Chapter 7: State responsibility for the act of outsourcing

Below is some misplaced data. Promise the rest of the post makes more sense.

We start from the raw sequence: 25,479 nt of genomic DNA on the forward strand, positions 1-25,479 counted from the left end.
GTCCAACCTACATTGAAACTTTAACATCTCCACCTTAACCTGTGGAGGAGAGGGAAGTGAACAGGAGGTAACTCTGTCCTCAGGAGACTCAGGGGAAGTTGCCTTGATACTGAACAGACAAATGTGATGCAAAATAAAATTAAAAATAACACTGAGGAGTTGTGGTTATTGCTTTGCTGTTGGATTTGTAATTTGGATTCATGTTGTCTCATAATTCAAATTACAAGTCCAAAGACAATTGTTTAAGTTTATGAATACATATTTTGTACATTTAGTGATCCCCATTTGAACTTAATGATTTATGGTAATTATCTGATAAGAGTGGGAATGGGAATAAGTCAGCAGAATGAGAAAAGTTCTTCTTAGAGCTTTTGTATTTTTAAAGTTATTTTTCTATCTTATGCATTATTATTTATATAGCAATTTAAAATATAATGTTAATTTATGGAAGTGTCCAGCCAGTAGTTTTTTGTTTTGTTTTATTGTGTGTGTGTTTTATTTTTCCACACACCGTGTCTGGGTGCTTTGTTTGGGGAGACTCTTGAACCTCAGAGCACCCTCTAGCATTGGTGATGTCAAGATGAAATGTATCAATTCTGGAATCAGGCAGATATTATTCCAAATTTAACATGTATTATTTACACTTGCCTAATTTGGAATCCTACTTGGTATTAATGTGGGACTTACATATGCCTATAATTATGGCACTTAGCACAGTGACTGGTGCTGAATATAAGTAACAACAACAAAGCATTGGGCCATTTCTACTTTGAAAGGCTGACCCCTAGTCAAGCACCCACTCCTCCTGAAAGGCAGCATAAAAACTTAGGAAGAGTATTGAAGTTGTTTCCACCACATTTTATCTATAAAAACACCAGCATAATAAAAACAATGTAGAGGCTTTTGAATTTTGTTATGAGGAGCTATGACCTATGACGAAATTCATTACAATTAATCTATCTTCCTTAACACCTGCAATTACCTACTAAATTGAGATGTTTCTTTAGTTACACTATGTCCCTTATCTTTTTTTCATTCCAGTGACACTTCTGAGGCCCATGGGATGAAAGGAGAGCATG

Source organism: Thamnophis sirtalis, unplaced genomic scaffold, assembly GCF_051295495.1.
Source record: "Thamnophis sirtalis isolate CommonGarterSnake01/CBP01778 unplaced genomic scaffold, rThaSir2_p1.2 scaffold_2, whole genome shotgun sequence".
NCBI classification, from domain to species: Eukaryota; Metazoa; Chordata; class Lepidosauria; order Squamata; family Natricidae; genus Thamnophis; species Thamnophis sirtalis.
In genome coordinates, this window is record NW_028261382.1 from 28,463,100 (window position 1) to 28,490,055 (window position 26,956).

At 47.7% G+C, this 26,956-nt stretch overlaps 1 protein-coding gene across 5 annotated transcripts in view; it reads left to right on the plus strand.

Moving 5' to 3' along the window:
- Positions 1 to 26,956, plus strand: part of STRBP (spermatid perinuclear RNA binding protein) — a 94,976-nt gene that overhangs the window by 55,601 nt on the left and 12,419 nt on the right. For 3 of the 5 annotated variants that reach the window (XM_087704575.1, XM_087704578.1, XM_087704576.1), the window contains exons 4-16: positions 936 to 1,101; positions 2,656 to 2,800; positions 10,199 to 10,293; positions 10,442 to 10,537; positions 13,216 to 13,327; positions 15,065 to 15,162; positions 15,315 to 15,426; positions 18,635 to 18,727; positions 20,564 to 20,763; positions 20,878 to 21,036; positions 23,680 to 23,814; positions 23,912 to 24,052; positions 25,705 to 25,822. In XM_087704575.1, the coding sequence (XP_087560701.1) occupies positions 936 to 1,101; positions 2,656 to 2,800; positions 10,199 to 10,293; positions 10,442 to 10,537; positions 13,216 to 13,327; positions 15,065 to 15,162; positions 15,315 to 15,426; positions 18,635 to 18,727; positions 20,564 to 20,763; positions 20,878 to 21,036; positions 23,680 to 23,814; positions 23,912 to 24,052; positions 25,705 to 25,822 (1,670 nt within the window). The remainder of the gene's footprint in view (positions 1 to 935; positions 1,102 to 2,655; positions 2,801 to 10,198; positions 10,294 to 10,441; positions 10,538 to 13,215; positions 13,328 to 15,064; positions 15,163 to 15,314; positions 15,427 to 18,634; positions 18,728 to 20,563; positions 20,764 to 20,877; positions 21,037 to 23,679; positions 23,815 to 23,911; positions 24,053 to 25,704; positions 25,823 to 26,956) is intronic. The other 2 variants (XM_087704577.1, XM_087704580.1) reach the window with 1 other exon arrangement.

A key question of this book is whether contracting states violate their international legal obligations by outsourcing certain functions to PMSCs. It is argued that contracting states cannot uphold the principle of distinction in good faith while relying on private contractors to regularly directly participate in hostilities even though they qualify as civilians. To determine whether the principle of distinction was violated, the category of inherently governmental function is particularly useful. The argument is made that to uphold the principle of distinctions, states should not outsource functions which are consistent with the principle of the state monopoly on the legitimate use of force, especially the widespread and regular direct participation in hostilities, waging war and combat operations.
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